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Ovarian Cancer (Ab Ovo)
Ovarian cancer is the fifth most common cancer in women after lung, breast, colorectal and pancreatic cancers. It accounts for only 3% of cancers in women, and fortunately, the incidence of this type of cancer has dropped by about 1% over the past 20 years. Unfortunately, diagnosis is often late because symptoms and signs are very subtle and often changeable. Ovarian cancer is not just a cancer of old age, it can occur at any age, even in infancy, however, the incidence of this cancer does rise significantly after the age of 50.
There are certain risk factors for ovarian cancer, notable among which are family history and a number of associated genetic syndromes. A blood relative with ovarian cancer increases the risk of the cancer in their female relatives by 5%. Hereditary breast and ovarian cancer syndrome affects one in 500 women and is an autosomal dominant disorder that results in mutations in the BRCA1 and/or BRCA2 genes. The other is Lynch II syndrome, a hereditary nonpolyposis colorectal cancer syndrome that is also autosomal dominant and can increase the risk of ovarian cancer by 12%. However, most women diagnosed with ovarian cancer have no family history and the cause remains unknown. When ovarian cancer develops and is limited to one ovary without early detection, it usually spreads first to the unaffected ovary and uterus, but can spread to the liver, lungs, adrenal glands, spleen, and other intraperitoneal organs.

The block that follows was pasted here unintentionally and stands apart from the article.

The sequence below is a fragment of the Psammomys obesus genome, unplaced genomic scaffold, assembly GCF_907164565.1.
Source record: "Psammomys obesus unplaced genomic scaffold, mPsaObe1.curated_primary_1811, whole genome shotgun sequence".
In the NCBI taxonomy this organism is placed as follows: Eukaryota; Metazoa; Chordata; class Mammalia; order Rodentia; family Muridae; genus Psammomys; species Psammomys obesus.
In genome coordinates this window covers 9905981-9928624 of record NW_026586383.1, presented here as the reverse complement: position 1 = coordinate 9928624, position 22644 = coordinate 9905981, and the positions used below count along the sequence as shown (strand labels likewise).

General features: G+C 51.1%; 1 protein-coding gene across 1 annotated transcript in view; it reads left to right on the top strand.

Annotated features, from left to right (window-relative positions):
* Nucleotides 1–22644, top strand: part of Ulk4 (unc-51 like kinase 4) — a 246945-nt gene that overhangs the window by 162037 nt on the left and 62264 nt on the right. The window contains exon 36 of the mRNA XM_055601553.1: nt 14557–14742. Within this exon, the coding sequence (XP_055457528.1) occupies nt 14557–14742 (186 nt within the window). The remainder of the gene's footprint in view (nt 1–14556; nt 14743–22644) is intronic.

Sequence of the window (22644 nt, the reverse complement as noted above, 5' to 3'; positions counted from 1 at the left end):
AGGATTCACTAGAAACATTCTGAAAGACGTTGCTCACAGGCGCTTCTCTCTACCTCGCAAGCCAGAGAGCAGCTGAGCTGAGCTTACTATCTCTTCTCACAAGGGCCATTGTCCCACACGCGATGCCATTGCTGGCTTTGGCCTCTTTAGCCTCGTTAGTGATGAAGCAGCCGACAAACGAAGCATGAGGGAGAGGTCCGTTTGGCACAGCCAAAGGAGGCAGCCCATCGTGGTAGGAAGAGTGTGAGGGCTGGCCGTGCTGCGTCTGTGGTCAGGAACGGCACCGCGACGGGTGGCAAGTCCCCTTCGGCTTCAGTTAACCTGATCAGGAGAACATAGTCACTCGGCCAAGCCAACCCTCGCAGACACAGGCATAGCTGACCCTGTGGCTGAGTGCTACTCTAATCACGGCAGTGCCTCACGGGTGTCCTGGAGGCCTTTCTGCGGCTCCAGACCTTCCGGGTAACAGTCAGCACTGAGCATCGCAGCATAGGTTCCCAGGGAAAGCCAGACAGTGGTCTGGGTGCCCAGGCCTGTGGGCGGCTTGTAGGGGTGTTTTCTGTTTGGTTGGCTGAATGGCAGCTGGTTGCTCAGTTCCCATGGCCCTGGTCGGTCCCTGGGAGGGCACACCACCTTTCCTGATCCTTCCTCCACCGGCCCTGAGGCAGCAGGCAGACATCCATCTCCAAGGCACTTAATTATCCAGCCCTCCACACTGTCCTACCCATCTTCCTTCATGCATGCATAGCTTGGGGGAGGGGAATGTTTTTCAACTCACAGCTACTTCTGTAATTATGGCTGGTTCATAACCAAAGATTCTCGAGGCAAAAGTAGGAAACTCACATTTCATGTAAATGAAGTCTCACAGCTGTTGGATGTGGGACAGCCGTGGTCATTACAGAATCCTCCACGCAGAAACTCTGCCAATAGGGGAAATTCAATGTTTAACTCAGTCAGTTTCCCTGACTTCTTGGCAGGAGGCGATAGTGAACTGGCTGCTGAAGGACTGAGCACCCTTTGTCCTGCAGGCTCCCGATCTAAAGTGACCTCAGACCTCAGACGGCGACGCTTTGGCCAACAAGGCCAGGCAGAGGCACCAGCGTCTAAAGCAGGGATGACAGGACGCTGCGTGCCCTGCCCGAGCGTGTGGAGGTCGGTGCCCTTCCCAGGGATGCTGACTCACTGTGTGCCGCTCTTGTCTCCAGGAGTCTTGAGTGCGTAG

Some factors that reduce risk include the protective effects of oral contraceptives, late menarche, early menopause, multiple births (having more than one child), and breastfeeding. Progesterone appears to have a protective effect, but this is controversial because a 2009 Danish study showed an increased risk with all HRT (the study was with estrogen alone (unopposed) or with estrogen and progestin (progestin is a A synthetic progesterone compound) was carried out). Further research using prophylaxis with natural bioidentical hormones is needed to resolve this controversy, as earlier studies suggested a protective effect of HRT. There are some modifiable factors such as weight loss (to avoid obesity), smoking cessation, and reducing diets high in starch and fats that can reduce the risk of this cancer Studies have shown that a balanced diet rich in carotene, vitamins C and E, and unsaturated fat Diet, along with moderate physical activity, can both help reduce the risk of ovarian cancer.